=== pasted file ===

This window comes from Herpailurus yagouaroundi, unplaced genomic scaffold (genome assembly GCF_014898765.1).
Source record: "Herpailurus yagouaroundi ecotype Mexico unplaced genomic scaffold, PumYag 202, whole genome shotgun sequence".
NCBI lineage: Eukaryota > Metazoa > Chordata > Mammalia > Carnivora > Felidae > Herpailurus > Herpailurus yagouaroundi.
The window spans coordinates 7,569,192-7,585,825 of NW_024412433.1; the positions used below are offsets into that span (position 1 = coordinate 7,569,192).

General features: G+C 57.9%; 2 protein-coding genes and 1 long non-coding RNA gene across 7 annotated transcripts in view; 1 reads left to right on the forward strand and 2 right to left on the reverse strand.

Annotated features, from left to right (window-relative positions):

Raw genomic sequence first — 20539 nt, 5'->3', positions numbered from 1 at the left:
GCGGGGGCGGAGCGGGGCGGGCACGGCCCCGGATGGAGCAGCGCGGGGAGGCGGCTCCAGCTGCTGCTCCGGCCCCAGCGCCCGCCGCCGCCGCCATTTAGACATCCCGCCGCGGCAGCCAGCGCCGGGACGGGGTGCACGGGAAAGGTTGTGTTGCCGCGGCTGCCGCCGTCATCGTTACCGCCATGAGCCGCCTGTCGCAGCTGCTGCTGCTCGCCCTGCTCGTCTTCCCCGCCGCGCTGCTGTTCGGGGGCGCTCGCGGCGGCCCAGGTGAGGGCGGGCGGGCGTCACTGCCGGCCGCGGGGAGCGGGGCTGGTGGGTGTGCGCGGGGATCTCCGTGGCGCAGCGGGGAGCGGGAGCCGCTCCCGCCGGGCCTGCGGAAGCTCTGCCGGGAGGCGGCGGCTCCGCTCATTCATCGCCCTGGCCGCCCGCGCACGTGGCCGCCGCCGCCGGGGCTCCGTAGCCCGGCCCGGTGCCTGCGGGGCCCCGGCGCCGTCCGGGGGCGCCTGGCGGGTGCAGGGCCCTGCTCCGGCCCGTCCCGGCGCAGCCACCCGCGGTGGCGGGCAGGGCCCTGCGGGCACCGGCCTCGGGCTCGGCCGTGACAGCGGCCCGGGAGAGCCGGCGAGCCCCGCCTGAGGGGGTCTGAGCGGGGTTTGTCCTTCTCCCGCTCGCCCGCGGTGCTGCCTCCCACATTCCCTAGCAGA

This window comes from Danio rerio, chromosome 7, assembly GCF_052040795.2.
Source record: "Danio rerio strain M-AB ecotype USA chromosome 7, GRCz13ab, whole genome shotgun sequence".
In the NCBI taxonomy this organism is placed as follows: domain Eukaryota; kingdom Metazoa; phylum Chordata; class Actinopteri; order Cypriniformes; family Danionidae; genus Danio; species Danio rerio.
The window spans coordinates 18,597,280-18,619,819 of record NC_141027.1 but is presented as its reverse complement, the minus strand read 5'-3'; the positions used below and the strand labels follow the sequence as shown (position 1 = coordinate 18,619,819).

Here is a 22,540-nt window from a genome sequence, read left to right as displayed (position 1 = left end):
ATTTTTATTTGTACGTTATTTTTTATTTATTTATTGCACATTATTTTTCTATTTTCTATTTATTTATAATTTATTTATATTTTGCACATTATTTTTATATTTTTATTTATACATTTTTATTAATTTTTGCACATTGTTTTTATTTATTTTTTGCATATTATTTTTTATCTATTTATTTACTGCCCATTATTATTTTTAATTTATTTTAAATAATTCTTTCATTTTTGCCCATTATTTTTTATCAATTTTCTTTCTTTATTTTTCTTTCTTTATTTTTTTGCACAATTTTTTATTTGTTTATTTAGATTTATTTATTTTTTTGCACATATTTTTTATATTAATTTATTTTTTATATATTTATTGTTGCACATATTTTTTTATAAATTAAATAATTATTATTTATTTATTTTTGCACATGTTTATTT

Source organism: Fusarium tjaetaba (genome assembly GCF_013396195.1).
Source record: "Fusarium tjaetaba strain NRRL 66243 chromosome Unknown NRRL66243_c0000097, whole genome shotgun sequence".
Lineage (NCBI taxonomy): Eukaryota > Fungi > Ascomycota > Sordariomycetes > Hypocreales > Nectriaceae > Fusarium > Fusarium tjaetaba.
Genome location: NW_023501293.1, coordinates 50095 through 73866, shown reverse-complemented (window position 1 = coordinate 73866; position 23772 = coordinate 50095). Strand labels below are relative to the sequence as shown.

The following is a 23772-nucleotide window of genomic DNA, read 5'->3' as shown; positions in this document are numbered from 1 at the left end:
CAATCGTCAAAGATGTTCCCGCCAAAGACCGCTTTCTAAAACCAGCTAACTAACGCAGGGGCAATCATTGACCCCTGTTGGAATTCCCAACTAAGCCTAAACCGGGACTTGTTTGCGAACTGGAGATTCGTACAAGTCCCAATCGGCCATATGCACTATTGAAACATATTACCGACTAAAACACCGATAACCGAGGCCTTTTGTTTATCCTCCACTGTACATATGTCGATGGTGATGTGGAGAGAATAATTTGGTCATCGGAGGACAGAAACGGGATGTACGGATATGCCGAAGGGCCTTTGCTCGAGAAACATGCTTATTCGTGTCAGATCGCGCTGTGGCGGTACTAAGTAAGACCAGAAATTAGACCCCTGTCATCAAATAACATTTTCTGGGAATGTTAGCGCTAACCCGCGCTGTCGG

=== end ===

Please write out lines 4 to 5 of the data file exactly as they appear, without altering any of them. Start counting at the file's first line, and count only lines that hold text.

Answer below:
The window spans coordinates 7,569,192-7,585,825 of NW_024412433.1; the positions used below are offsets into that span (position 1 = coordinate 7,569,192).

General features: G+C 57.9%; 2 protein-coding genes and 1 long non-coding RNA gene across 7 annotated transcripts in view; 1 reads left to right on the forward strand and 2 right to left on the reverse strand.